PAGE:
When conditions are less than ideal, vitamin A supplementation is required to maintain proper health and reproductive performance of the cow and normal development and health of calves. Drought conditions decrease the amount of carotene in plants limiting the ability of cows to accumulate liver stores while grazing. Forage harvested during drought also contains low carotene levels, decreasing the ability of cows to consume enough vitamin A during winter feeding. Another complicating factor is drought-stressed forages with elevated nitrate levels, thought to destroy carotene and vitamin A in the digestive tract and increasing requirements for vitamin A by depressing thyroid function.
Some of the problems encountered when nutrition is compromised during grazing season and not corrected during the last half of gestation are:
1. Increased rate of dystocia (calving difficulty)
Underfeeding late-gestation cows leads to more weak calves and stillbirths, often due to prolonged labour. Weak calves are more likely to get sick and die, and have decreased performance out to weaning and beyond. Cows in body condition 2.5 or 3 deliver more live calves compared to cows in body condition 2 or less.
2. Weak calves and hypothermia (inability to maintain body temperature)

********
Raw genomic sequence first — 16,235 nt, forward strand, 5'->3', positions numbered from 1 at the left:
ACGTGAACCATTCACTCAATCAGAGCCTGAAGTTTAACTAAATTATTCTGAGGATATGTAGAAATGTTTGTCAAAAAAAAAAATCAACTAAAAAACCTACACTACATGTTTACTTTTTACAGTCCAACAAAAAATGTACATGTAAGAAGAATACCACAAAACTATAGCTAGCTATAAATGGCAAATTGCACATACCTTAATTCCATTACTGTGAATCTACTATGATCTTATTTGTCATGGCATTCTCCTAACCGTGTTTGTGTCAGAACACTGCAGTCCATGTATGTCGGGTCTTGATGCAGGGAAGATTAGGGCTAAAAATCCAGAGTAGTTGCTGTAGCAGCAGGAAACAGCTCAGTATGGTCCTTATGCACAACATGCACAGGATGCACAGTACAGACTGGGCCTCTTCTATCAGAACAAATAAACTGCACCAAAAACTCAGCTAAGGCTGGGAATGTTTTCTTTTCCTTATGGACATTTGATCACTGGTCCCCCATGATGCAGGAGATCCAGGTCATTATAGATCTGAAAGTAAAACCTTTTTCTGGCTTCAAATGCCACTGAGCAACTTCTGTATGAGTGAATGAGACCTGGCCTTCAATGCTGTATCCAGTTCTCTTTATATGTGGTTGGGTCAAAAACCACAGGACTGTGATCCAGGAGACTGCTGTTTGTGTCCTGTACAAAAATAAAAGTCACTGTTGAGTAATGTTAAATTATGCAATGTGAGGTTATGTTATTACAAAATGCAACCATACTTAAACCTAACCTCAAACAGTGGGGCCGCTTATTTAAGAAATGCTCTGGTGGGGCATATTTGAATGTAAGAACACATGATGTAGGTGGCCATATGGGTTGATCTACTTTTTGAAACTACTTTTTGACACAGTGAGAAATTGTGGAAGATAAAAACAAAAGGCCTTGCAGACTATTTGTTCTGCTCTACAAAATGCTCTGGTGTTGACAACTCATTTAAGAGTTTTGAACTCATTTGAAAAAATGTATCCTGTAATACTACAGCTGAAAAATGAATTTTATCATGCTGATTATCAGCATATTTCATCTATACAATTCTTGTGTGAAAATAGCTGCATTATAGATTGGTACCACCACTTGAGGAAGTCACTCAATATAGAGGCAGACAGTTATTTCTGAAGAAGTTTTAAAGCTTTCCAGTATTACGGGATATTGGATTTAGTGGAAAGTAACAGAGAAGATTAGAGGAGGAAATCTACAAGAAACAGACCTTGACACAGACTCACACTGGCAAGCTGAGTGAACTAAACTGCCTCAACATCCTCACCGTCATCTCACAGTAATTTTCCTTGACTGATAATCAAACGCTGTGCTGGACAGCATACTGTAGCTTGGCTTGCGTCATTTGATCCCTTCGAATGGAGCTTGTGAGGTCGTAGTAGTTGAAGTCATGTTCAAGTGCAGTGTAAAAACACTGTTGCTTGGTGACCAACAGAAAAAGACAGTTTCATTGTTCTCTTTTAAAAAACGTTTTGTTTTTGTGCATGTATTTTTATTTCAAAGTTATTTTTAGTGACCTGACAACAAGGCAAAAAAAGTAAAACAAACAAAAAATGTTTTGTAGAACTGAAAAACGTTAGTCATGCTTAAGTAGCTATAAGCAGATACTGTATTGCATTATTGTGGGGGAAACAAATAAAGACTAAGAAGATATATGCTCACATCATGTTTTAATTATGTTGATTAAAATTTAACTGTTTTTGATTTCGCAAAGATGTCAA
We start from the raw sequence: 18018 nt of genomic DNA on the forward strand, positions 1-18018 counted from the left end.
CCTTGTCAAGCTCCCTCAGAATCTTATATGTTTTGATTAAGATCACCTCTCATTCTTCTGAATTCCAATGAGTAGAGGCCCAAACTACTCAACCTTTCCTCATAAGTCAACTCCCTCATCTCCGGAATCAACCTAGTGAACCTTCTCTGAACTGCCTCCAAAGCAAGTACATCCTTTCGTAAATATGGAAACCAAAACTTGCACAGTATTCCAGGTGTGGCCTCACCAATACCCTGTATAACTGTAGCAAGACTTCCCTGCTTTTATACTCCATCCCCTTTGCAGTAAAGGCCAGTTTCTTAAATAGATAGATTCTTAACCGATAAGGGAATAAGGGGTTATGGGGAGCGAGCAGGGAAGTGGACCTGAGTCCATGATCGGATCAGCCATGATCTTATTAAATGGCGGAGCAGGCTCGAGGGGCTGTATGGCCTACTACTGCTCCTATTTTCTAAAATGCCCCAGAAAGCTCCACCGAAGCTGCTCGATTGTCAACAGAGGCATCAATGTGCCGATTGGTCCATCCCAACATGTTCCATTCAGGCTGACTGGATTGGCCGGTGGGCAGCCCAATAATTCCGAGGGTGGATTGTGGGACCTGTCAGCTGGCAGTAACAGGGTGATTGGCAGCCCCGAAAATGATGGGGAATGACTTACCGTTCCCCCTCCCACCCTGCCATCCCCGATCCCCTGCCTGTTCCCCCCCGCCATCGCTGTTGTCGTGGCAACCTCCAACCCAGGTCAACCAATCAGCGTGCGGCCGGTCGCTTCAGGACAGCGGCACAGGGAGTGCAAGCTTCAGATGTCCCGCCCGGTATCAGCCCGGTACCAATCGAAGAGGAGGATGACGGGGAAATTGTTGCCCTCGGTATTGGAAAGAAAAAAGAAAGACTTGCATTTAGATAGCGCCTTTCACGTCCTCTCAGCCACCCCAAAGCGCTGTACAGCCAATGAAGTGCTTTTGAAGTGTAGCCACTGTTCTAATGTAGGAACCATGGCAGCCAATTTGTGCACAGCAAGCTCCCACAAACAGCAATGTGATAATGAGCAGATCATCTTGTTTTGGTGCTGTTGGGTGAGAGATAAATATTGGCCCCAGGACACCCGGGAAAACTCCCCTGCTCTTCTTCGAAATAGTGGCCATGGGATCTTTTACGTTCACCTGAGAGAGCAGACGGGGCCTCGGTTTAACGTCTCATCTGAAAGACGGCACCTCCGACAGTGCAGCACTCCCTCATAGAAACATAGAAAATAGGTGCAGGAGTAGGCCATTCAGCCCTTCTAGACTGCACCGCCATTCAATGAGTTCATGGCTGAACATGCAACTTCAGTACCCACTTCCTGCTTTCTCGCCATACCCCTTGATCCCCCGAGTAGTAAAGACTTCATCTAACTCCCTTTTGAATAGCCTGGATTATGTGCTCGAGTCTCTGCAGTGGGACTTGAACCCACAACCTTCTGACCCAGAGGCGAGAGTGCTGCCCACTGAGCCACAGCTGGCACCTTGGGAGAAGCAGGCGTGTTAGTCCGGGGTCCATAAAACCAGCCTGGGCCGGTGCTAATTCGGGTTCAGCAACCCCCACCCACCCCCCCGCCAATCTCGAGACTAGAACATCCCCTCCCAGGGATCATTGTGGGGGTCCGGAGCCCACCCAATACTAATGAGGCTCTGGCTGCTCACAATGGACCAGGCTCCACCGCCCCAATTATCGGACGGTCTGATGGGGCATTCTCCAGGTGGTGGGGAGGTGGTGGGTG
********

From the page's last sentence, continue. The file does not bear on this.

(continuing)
Birth weights of calves will decrease, as does the storage of brown fat used to generate warmth. Both are important factors in calf vigour and survivability short term and reducing sickness and death rates longer term. Inclimate weather, poor housing, and the inability or desire of cows to seek shelter during calving all contribute to cases of hypothermia.
3. Sick calves
Low birth weights and reduced vigour increase the chances of calves not getting colostrum in time. A compounding factor: cows that are nutritionally deprived cannot produce quality colostrum in sufficient quantities. Both problems lead to the failure of passive transfer of protective antibodies. Without antibodies, calves are more likely to get sick and die. Even if calves survive an illness, performance is affected out to weaning and beyond.
4. Decreased response to vaccines
Response to vaccines administered during pregnancy (e.g. scours) is negatively affected in undernourished cows. Vaccinating cows to protect calves through colostrum will only work when cows are on a proper plane of nutrition. Without adequate colostrum, calves fail to respond to vaccines administered after calving. The result: fewer and lighter calves at weaning.
Females in poor body condition don’t breed back readily. A drop in body condition below 2.5 can reduce conception rates by 15 per cent. Dystocia rates also increase as body condition drops.
6. Replacement heifers
Calves that receive poor or inadequate colostrum, whether or not they get sick, do not grow as well as calves that get high levels of immunity through colostrum. The difference in growth extends into the feeding period for stocker calves and translates to increased time to breeding and time to mature weight in replacement heifers. Research suggests that cow nutrition during gestation has a long-term impact on growth and fertility of female offspring, an important consideration when retaining replacement heifers.
Feeding costs are a major expense in cow-calf herds. Selecting cost-efficient winter rations becomes imperative, but making sure nutrient requirements are met is critical to future profitability. An investment in rations that are right today pays dividends for years to come.